Turned out to be a real nice over night trek. John seemed satisfied with his first real trip to the Eastern Supes and I was happy to finally get somebody out there with me. It was nice to get on the trails with 9L again and I appreciate his stern discipline in keeping Cup and Blanco in line for most of the weekend. When John is pulling up the six its all business for Cup and Blanco no stopping and sniffing, no stopping period and no distractions ;)
    Campaign Trail to Pinto Divide
    rating optionrating optionrated 3rated 3rated 3
    I was just trying to be creative with an Eastern Supes loop and this was what I came up with. I went in Miles TH then took the Wildcat Canyon route to Cuff Button, some road walking then reentering the Supes via the decommissioned Pinto Peak Trail to Campaign Trail over the divide back down to W. Pinto Trail and the TH.

    I finally completed the Wildcat Canyon route to Cuff Button a hike that can be found in the Eastern edition of the Carlson and Stewart guide and a hike that was recently completed by hikerdw. In fact, he shared his route with me, something I was missing on my first attempt. I did get to the W. Gate the first time, but was unsure of route from there. This time it was pretty straight forward and once you hit Wildcat Canyon the trail becomes a highway by Eastern Supes standards, it might be better than many of the "maintained" trails in that area. The trail through Wildcat Canyon appears to get a lot of hunter traffic or ranching traffic, either way someone has kept the trail pretty clear and it has a heavy tread in most spots. It was probably the highlight of the day too bad it was only a little over three of my miles for the day.

    I took the decommissioned Pinto Peak Trail past Mormon Corral and the now pretty much defunct Mountain Spring which seems to have fallen victim to someone's poor repair or improvement project. The person who had a camera trap there for six months last year is most likely responsible I assume. Regardless, the once relatively robust and reliable spring is now barely dripping.

    I kept a pretty leisurely pace most of the day and limited my poking around for rock piles. Cup came along on this one and did not want to beat her up as bad as I did on my Tule loop, but she did just fine, no issues with the longer distance or rougher trails. We did not take many breaks due to the fact that we never really saw the sun until it set, if that makes sense. Tons of bear scat and other indicators to hint that they are really active in the wooded pine sections of upper Campaign. Saw a large pack of coati in Wildcat Canyon and several deer, no shortage of water out there, but a little less then I anticipated. I am going to clean up route through Wildcat Canyon and post to public, definitely worth the trip, nice little canyon.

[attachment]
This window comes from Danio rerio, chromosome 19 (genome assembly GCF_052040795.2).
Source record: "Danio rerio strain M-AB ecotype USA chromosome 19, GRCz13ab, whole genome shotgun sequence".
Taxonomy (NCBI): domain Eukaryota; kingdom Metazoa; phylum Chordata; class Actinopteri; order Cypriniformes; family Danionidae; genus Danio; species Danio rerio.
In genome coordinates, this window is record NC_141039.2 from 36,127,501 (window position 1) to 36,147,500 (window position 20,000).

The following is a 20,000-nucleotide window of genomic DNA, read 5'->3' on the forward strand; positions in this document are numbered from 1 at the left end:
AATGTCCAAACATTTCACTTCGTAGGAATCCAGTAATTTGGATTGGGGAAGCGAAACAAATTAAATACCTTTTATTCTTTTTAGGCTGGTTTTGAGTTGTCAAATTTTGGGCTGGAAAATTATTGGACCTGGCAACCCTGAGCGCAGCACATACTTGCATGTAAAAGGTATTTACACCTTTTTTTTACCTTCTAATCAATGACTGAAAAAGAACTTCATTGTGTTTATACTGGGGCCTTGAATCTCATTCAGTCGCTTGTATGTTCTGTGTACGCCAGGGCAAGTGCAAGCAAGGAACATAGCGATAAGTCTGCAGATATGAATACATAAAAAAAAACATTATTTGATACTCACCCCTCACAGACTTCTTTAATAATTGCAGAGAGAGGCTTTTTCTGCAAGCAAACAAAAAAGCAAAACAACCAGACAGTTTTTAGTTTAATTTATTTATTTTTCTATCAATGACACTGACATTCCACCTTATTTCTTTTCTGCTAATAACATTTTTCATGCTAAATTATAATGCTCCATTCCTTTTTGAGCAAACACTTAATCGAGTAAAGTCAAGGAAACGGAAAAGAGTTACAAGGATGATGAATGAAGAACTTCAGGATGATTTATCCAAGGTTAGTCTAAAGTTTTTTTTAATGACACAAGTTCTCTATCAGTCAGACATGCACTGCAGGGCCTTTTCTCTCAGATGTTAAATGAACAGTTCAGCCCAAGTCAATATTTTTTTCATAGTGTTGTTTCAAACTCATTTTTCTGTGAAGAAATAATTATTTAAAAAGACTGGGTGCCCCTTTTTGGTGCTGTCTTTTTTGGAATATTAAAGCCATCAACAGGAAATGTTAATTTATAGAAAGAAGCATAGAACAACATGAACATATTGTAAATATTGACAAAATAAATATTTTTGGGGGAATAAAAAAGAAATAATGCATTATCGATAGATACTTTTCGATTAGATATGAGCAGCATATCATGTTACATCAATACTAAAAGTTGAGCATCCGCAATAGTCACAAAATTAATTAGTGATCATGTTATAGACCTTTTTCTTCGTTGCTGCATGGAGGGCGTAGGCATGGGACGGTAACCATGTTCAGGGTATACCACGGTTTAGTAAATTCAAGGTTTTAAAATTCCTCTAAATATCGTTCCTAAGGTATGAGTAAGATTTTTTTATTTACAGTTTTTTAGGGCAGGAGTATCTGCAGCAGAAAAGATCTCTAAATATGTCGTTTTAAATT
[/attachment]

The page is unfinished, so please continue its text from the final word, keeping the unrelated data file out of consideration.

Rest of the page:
Campaign Trail to Pinto Divide
    rating optionrating optionrated 3rated 3rated 3
    West Pinto-Campaign-FireLine-Reavis Loop
    Joe's turn to pick, so where's the most logical place to go to hike in July. Let's go to the Supe's.

    FR172A to the Rogers TH, is about as rough as I've seen it in awhile. I wouldn't take a passenger car, HC recommended

    Started at 6:55a in the low 70's and finished at 8:20p at 79f. In between, it got a little warm. We made use of shade where it was available, and thank god for the breeze that blew most of the day.

    Started the day off right a half mile in. 10 yards away from the trail, what appeared to be a large jack rabbit at first glance, was the tiniest of fawns bounding away 50 yds and stopping.

    This part of the West Pinto #212 was new to me and with this section I have been on the entire length. Pretty views, the trail is in good shape for the most part. We took a side trip to the Silver Spur Cabin. At this point it appears to be more like an old Hobo camp.

    We took a little break at the West Pinto / Campaign junction, to rest for the biggest climb of the day (2.8 miles / 1800AEG). That climb on Campaign #256 seemed to take forever. We took an extended lunch under the tall pines at the Campaign #256 / Fireline junction #118.

    Next the 1 mile 800' AEG climb up Fireline #118. Coming from the East, this trail has a lot to offer, especially to the Circlestone turn off. At Reavis Creek, we filtered some much needed water.

    Reavis #109 South was a breeze w/ cooler weather. I love going through the grassy areas.
    The Reavis #109 could actually use a good trimming up top.

    We got warned by a juvenile Buzzworm on the climb up to the car.

    Fauna spotted, 1 Roadrunner on the way in, the Fawn, a buck in velvet, Giant Centipede, Baby buzzworm.
    Bear Scat everywhere on this loop. One of these days, maybe a sighting in the supes for me.

    Encountered scattered Poison Ivy along the way, but not itching yet.
    Brought 5 quarts, filtered and drank a total of 7
    Campaign Trail to Pinto Divide
    rating optionrating optionrated 3rated 3rated 3
    This was a three day loop in a lesser traveled area of the Supes. I started at Cuff Button trail,to Spencer Spring Trail to the Arizona Trail, the crosscut to Roger's Trough, then W. Pinto to Campaign Trail then the decommissioned Pinto Peak Trail back to the Cuff Button TH.